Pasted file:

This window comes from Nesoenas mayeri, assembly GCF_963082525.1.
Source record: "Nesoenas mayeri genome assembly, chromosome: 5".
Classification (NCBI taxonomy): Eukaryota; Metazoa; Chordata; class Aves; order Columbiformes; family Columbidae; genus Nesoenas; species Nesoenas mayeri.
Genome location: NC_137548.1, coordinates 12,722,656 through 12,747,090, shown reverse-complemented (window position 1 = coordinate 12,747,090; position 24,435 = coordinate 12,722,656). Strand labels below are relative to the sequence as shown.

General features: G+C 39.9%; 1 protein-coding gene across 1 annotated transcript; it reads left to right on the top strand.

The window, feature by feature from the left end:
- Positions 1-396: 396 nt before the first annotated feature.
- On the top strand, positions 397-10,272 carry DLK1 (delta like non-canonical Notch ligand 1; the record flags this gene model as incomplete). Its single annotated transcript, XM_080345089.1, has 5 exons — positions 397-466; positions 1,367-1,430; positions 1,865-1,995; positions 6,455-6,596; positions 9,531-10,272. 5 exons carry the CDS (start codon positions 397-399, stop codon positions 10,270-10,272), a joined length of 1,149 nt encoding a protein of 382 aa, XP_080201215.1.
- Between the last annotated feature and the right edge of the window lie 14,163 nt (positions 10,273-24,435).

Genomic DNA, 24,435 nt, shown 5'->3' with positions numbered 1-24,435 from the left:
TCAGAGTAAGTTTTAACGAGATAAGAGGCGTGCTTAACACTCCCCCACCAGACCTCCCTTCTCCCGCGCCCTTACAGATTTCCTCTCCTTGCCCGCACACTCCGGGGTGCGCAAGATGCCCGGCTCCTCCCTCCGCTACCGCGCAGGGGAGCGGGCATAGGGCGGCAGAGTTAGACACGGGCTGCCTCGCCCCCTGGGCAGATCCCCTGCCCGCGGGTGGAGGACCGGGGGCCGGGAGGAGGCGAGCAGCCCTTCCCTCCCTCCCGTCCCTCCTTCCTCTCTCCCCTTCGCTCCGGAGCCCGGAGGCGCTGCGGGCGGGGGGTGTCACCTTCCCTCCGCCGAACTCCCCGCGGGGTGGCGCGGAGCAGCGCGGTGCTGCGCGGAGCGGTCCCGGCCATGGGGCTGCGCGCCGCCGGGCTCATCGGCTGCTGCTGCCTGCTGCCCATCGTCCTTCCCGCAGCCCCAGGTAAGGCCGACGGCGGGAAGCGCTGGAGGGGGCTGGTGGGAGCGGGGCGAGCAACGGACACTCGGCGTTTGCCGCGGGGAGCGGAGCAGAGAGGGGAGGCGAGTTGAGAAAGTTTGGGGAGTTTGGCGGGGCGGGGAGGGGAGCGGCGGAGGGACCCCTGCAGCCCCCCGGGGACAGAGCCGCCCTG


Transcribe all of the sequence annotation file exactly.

This window comes from Nesoenas mayeri, assembly GCF_963082525.1.
Source record: "Nesoenas mayeri genome assembly, chromosome: 5".
Classification (NCBI taxonomy): Eukaryota; Metazoa; Chordata; class Aves; order Columbiformes; family Columbidae; genus Nesoenas; species Nesoenas mayeri.
Genome location: NC_137548.1, coordinates 12,722,656 through 12,747,090, shown reverse-complemented (window position 1 = coordinate 12,747,090; position 24,435 = coordinate 12,722,656). Strand labels below are relative to the sequence as shown.

General features: G+C 39.9%; 1 protein-coding gene across 1 annotated transcript; it reads left to right on the top strand.

The window, feature by feature from the left end:
- Positions 1-396: 396 nt before the first annotated feature.
- On the top strand, positions 397-10,272 carry DLK1 (delta like non-canonical Notch ligand 1; the record flags this gene model as incomplete). Its single annotated transcript, XM_080345089.1, has 5 exons — positions 397-466; positions 1,367-1,430; positions 1,865-1,995; positions 6,455-6,596; positions 9,531-10,272. 5 exons carry the CDS (start codon positions 397-399, stop codon positions 10,270-10,272), a joined length of 1,149 nt encoding a protein of 382 aa, XP_080201215.1.
- Between the last annotated feature and the right edge of the window lie 14,163 nt (positions 10,273-24,435).

Genomic DNA, 24,435 nt, shown 5'->3' with positions numbered 1-24,435 from the left:
TCAGAGTAAGTTTTAACGAGATAAGAGGCGTGCTTAACACTCCCCCACCAGACCTCCCTTCTCCCGCGCCCTTACAGATTTCCTCTCCTTGCCCGCACACTCCGGGGTGCGCAAGATGCCCGGCTCCTCCCTCCGCTACCGCGCAGGGGAGCGGGCATAGGGCGGCAGAGTTAGACACGGGCTGCCTCGCCCCCTGGGCAGATCCCCTGCCCGCGGGTGGAGGACCGGGGGCCGGGAGGAGGCGAGCAGCCCTTCCCTCCCTCCCGTCCCTCCTTCCTCTCTCCCCTTCGCTCCGGAGCCCGGAGGCGCTGCGGGCGGGGGGTGTCACCTTCCCTCCGCCGAACTCCCCGCGGGGTGGCGCGGAGCAGCGCGGTGCTGCGCGGAGCGGTCCCGGCCATGGGGCTGCGCGCCGCCGGGCTCATCGGCTGCTGCTGCCTGCTGCCCATCGTCCTTCCCGCAGCCCCAGGTAAGGCCGACGGCGGGAAGCGCTGGAGGGGGCTGGTGGGAGCGGGGCGAGCAACGGACACTCGGCGTTTGCCGCGGGGAGCGGAGCAGAGAGGGGAGGCGAGTTGAGAAAGTTTGGGGAGTTTGGCGGGGCGGGGAGGGGAGCGGCGGAGGGACCCCTGCAGCCCCCCGGGGACAGAGCCGCCCTG